The rapid run-off in the deforested areas, siltation and pollution of rivers and streams as well as erosion of loose soil during rainy season and landslides denies the local communities their right to a safe and healthy environment. Yet as can be noted, the right to a general satisfactory environment favorable to people's development is one of the rights clearly spelled out in the 1995 Uganda Constitution. Taking reasonable measures to prevent any form of environmental degradation in order to secure an ecologically sustainable development is therefore fundamental. This is a responsibility of everybody in that community including all faith communities even amidst their diversity in values, beliefs and practices on the environment.


Karamajong Indigenous Religion and the Environment

The Karamajong indigenous religion just like any other African religion holds the environment in high regard (Knighton 2005; Sherida et al. 2008; Magesa 1997). The environment is seen as the creation of a Supreme Being3 who sustains the universe and everything therein. The Supreme Being is not only a creator but also a controller and head of all things, is everlasting and present in all creation. Resultantly, the environment is treated with reverence as embodiment of spirits. Certain aspects of the environment are considered sacred. Rivers, lagoons, groves, hills, animals, mountains and rocks are considered sacred and no person is allowed to tamper with them (Wilson 1989). In fact, people are prohibited from cutting trees, or even hunting in such sacred places lest the spirits in them are disturbed. Magesa believes that there is a force that holds the 'universe to exist harmoniously and with all its constituent components' (2013: 633).The belief is that ancestral spirits live in such places therefore they must be respected because they are considered as a means of connecting to the Supreme Being. Any disturbances might bring calamity to the community and may require the community to appease the ancestors; with that in mind, abusers are often severely fined. Such belief is deeply entrenched in the lives of the traditional Karamajongs and has therefore deterred them from abusing the environment but has safeguard the sacred places and objects.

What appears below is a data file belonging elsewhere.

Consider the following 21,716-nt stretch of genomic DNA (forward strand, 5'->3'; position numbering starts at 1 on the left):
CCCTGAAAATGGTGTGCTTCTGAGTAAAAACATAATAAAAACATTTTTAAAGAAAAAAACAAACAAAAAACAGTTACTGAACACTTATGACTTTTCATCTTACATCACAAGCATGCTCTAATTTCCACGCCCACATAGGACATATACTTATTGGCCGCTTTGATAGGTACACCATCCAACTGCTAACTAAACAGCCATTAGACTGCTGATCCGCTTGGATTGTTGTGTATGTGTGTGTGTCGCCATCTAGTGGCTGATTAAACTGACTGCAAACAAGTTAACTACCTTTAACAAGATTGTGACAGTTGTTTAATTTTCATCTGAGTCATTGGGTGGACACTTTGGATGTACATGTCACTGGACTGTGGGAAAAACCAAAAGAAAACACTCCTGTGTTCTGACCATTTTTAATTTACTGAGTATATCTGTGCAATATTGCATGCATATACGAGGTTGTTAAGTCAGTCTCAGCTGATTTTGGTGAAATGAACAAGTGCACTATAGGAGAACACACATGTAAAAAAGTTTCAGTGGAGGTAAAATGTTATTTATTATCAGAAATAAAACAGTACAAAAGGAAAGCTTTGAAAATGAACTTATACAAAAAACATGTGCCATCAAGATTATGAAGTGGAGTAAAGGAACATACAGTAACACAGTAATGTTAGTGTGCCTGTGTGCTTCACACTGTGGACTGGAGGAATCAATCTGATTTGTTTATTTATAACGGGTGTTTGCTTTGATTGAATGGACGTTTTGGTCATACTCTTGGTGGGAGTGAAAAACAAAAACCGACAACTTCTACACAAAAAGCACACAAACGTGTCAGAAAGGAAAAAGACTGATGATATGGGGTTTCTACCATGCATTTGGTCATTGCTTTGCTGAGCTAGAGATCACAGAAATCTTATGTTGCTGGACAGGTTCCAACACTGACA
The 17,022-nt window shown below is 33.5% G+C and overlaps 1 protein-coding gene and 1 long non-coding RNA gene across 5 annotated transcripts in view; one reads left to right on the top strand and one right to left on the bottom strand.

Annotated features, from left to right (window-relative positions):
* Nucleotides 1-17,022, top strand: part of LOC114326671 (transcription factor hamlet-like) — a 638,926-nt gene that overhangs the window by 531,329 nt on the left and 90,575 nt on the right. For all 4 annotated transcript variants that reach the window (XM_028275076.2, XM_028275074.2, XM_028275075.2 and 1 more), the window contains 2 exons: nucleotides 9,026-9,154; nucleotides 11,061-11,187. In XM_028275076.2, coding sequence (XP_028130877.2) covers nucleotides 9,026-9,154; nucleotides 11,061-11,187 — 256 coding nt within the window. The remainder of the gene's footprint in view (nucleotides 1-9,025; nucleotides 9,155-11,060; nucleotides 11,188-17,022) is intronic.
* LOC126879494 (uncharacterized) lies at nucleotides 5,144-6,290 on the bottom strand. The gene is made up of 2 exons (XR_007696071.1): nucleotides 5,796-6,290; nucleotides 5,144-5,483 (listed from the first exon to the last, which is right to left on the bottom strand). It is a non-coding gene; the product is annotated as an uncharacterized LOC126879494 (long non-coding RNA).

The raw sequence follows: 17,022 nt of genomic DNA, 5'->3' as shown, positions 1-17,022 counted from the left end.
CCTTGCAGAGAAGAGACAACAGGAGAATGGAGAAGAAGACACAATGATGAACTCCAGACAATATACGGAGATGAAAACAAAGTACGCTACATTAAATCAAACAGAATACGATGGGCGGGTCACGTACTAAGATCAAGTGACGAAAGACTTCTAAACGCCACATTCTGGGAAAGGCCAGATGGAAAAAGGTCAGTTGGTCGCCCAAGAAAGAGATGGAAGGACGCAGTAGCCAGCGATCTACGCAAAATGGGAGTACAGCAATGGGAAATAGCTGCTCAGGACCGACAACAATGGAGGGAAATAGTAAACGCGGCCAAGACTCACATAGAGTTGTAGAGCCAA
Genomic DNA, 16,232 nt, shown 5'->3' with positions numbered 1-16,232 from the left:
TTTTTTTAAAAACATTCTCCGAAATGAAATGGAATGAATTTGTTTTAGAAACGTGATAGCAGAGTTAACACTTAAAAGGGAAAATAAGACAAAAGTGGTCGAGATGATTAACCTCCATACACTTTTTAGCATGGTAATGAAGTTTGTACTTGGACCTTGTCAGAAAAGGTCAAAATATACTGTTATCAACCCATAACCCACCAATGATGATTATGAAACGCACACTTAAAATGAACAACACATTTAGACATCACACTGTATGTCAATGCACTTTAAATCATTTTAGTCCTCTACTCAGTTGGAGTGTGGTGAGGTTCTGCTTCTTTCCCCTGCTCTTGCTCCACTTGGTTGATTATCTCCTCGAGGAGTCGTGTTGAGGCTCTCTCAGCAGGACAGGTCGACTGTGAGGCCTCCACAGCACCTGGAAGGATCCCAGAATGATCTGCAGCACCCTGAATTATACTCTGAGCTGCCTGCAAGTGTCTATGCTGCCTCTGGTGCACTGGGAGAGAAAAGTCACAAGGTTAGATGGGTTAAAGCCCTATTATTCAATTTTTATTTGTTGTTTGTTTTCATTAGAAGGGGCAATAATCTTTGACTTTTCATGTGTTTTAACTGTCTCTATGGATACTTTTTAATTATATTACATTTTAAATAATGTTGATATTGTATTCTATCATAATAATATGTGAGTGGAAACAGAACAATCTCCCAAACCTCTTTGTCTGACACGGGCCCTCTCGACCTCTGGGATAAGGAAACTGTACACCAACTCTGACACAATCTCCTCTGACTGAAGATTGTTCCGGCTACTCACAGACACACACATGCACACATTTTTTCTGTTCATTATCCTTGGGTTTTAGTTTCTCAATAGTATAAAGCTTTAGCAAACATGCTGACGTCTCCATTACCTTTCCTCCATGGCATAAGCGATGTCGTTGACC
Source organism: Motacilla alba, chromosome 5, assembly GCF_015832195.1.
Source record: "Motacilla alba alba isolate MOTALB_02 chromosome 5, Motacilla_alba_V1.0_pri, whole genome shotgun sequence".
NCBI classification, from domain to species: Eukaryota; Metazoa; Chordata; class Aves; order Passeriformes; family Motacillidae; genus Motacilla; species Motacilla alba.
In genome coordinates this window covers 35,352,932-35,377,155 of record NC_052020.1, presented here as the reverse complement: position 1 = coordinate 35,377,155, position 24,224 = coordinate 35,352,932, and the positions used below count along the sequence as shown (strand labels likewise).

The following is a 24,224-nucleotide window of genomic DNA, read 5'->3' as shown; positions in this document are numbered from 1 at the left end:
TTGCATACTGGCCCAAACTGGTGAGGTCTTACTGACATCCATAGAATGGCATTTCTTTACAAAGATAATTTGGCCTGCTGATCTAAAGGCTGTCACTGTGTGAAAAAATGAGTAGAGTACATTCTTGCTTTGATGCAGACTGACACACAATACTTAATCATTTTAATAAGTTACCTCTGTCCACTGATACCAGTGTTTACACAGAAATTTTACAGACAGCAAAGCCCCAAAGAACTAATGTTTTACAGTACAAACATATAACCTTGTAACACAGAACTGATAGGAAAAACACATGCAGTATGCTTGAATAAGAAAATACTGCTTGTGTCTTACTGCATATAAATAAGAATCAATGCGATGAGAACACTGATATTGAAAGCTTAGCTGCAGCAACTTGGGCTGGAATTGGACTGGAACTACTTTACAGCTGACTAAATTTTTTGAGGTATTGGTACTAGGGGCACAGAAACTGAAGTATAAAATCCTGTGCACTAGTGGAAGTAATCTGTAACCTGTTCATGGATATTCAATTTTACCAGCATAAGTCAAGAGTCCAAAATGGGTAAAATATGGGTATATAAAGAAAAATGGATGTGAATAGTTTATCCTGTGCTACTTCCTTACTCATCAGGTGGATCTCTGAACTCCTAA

Asamoah Kumi (2013) notes that, 'the stringent adherence to these traditional orders goes a long way to preserve some rivers, trees ...' Taking this point further, Lloyd Henshey (2011) cited by Eneji et al. observes that many people believed that rocks, trees, streams, ponds and forests were the manifestation of the power of the Supreme Being and saw these things as ideal places to meet their Supreme Being or the gods' (2012: 48). The perceived sacredness of these components of the environment shows not only the role of Karamajong indigenous religion in environmental conservation but also as an obligation to stewardship. It also demonstrates the co-existence between humanity and nature. This is reiterated by Mazrui (1986) that:

Indigenous African cultural and religious traditions promoted a system that allowed mutual co-existence between human beings and nature with God in between. There was a good deal of a culture of cohabitation and co-pasturing .

The main insight here is that none of the environmental components had existed outside the creator. It also shows how the African traditional religious ideas (including the Karamajong indigenous religion) 'were very much about relationships; whether with other living people, or with spirits of the dead, or with animals, or with cleared land, or with the bush' (Ranger 1988: 681). There is a close relationship not only with fellow humanity but also with the environment. The link between humanity and nature is maintained by the sacred which occupies a prominent place in the traditional Karamajong society. By protecting sacred natural sites, local people derive spiritual rewards of serving their faith (Rutte 2011: 2). However, the current environmental degradation in Karamoja, suggests that the sacred groves are seriously threatened. Mining activities continue to threaten the Karamajong indigenous mode of worship.